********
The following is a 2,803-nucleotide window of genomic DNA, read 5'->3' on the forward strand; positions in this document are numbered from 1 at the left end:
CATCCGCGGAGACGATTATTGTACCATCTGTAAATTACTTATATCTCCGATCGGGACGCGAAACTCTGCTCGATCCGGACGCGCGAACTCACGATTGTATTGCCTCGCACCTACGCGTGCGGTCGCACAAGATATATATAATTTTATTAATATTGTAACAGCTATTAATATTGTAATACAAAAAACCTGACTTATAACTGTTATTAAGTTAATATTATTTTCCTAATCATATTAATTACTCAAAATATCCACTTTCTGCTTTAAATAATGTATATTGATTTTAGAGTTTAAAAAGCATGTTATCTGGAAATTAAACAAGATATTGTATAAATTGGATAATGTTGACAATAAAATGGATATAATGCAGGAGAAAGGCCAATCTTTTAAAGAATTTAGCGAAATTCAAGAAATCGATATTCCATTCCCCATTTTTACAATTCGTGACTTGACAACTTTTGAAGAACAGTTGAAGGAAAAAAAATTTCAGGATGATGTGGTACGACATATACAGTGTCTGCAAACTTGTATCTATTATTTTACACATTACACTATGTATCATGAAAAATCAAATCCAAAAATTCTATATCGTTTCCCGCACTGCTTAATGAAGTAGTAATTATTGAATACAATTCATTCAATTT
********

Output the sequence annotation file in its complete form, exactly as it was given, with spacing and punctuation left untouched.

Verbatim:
The following is a 2,803-nucleotide window of genomic DNA, read 5'->3' on the forward strand; positions in this document are numbered from 1 at the left end:
CATCCGCGGAGACGATTATTGTACCATCTGTAAATTACTTATATCTCCGATCGGGACGCGAAACTCTGCTCGATCCGGACGCGCGAACTCACGATTGTATTGCCTCGCACCTACGCGTGCGGTCGCACAAGATATATATAATTTTATTAATATTGTAACAGCTATTAATATTGTAATACAAAAAACCTGACTTATAACTGTTATTAAGTTAATATTATTTTCCTAATCATATTAATTACTCAAAATATCCACTTTCTGCTTTAAATAATGTATATTGATTTTAGAGTTTAAAAAGCATGTTATCTGGAAATTAAACAAGATATTGTATAAATTGGATAATGTTGACAATAAAATGGATATAATGCAGGAGAAAGGCCAATCTTTTAAAGAATTTAGCGAAATTCAAGAAATCGATATTCCATTCCCCATTTTTACAATTCGTGACTTGACAACTTTTGAAGAACAGTTGAAGGAAAAAAAATTTCAGGATGATGTGGTACGACATATACAGTGTCTGCAAACTTGTATCTATTATTTTACACATTACACTATGTATCATGAAAAATCAAATCCAAAAATTCTATATCGTTTCCCGCACTGCTTAATGAAGTAGTAATTATTGAATACAATTCATTCAATTT